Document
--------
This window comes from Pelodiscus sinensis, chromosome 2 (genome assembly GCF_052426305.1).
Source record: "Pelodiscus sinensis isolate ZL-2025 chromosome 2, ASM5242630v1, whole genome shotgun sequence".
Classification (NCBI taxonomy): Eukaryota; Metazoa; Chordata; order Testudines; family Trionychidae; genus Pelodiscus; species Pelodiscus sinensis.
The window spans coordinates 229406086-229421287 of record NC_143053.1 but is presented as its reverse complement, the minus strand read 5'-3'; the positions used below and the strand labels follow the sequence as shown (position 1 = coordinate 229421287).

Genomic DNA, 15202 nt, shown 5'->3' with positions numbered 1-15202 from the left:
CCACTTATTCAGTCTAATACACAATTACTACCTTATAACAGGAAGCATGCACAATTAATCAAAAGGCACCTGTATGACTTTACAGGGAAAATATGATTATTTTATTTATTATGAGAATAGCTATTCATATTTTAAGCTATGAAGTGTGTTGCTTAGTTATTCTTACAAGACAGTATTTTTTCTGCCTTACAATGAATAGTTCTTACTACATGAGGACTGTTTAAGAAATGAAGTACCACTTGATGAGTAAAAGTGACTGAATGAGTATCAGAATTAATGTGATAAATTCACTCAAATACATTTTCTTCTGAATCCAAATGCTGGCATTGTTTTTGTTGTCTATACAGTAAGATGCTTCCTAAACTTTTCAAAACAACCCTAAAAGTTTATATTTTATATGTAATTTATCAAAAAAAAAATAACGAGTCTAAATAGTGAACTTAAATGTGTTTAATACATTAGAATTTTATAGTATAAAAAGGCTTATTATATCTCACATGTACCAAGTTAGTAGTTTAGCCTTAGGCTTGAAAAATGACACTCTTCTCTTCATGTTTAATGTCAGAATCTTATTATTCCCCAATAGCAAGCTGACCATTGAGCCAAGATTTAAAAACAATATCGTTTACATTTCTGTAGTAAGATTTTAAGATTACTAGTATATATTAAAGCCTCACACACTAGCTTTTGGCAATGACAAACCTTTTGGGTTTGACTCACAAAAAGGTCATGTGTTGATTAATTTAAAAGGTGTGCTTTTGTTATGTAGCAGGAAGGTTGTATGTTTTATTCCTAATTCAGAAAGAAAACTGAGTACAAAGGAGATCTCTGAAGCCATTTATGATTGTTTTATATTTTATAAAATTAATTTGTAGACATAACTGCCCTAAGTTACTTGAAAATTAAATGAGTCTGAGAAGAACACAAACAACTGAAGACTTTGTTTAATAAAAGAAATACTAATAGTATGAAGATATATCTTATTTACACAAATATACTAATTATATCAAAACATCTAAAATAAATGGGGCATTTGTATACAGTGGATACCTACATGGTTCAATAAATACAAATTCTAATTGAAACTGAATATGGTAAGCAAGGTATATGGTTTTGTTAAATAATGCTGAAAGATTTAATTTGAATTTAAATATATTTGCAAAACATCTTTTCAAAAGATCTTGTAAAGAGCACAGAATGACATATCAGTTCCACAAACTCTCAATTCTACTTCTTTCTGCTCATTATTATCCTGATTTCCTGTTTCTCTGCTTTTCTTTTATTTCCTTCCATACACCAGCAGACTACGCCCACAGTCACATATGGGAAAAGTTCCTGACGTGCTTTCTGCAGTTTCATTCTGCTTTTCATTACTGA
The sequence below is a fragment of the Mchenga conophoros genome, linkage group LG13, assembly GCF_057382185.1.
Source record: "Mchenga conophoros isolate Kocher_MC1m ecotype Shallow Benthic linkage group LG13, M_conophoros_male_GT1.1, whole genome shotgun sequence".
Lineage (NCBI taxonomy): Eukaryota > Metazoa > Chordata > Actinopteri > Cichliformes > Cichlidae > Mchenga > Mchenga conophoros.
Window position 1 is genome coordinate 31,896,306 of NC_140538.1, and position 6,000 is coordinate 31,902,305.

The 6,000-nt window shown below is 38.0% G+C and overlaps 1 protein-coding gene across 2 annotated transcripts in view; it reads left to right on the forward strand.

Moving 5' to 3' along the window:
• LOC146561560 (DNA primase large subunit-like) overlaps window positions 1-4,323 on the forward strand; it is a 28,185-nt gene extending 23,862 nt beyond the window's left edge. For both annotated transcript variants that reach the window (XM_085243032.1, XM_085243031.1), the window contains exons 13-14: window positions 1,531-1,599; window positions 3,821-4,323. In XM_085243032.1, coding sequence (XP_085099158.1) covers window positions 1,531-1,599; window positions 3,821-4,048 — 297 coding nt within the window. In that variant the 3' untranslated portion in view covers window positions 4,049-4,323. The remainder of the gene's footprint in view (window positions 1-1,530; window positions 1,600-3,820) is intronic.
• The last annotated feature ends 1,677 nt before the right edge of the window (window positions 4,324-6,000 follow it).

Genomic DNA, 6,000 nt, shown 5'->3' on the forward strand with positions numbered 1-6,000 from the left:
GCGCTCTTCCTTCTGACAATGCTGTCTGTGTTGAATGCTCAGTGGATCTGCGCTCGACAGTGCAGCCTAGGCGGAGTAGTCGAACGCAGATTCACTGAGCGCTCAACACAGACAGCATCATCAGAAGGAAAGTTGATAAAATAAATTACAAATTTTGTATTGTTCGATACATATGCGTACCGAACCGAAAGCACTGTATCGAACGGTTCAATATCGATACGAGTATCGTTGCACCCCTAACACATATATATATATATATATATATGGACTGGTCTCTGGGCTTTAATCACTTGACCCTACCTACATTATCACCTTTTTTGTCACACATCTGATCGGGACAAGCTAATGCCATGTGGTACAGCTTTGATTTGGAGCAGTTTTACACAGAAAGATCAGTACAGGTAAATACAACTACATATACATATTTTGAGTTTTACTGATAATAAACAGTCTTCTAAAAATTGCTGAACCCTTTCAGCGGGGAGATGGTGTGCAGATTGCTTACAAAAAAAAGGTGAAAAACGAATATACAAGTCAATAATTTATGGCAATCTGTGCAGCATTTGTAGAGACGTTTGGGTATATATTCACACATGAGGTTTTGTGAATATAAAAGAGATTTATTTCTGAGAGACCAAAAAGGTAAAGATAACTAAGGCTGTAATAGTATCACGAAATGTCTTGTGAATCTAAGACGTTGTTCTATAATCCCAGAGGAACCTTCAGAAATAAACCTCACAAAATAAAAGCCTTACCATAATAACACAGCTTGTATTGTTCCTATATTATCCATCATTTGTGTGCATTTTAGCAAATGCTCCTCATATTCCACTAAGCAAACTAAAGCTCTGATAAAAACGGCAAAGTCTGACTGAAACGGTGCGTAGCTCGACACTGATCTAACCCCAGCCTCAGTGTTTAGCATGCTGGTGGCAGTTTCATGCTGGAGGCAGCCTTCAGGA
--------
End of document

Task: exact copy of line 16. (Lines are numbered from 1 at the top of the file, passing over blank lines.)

GCGCTCTTCCTTCTGACAATGCTGTCTGTGTTGAATGCTCAGTGGATCTGCGCTCGACAGTGCAGCCTAGGCGGAGTAGTCGAACGCAGATTCACTGAGCGCTCAACACAGACAGCATCATCAGAAGGAAAGTTGATAAAATAAATTACAAATTTTGTATTGTTCGATACATATGCGTACCGAACCGAAAGCACTGTATCGAACGGTTCAATATCGATACGAGTATCGTTGCACCCCTAACACATATATATATATATATATATATGGACTGGTCTCTGGGCTTTAATCACTTGACCCTACCTACATTATCACCTTTTTTGTCACACATCTGATCGGGACAAGCTAATGCCATGTGGTACAGCTTTGATTTGGAGCAGTTTTACACAGAAAGATCAGTACAGGTAAATACAACTACATATACATATTTTGAGTTTTACTGATAATAAACAGTCTTCTAAAAATTGCTGAACCCTTTCAGCGGGGAGATGGTGTGCAGATTGCTTACAAAAAAAAGGTGAAAAACGAATATACAAGTCAATAATTTATGGCAATCTGTGCAGCATTTGTAGAGACGTTTGGGTATATATTCACACATGAGGTTTTGTGAATATAAAAGAGATTTATTTCTGAGAGACCAAAAAGGTAAAGATAACTAAGGCTGTAATAGTATCACGAAATGTCTTGTGAATCTAAGACGTTGTTCTATAATCCCAGAGGAACCTTCAGAAATAAACCTCACAAAATAAAAGCCTTACCATAATAACACAGCTTGTATTGTTCCTATATTATCCATCATTTGTGTGCATTTTAGCAAATGCTCCTCATATTCCACTAAGCAAACTAAAGCTCTGATAAAAACGGCAAAGTCTGACTGAAACGGTGCGTAGCTCGACACTGATCTAACCCCAGCCTCAGTGTTTAGCATGCTGGTGGCAGTTTCATGCTGGAGGCAGCCTTCAGGA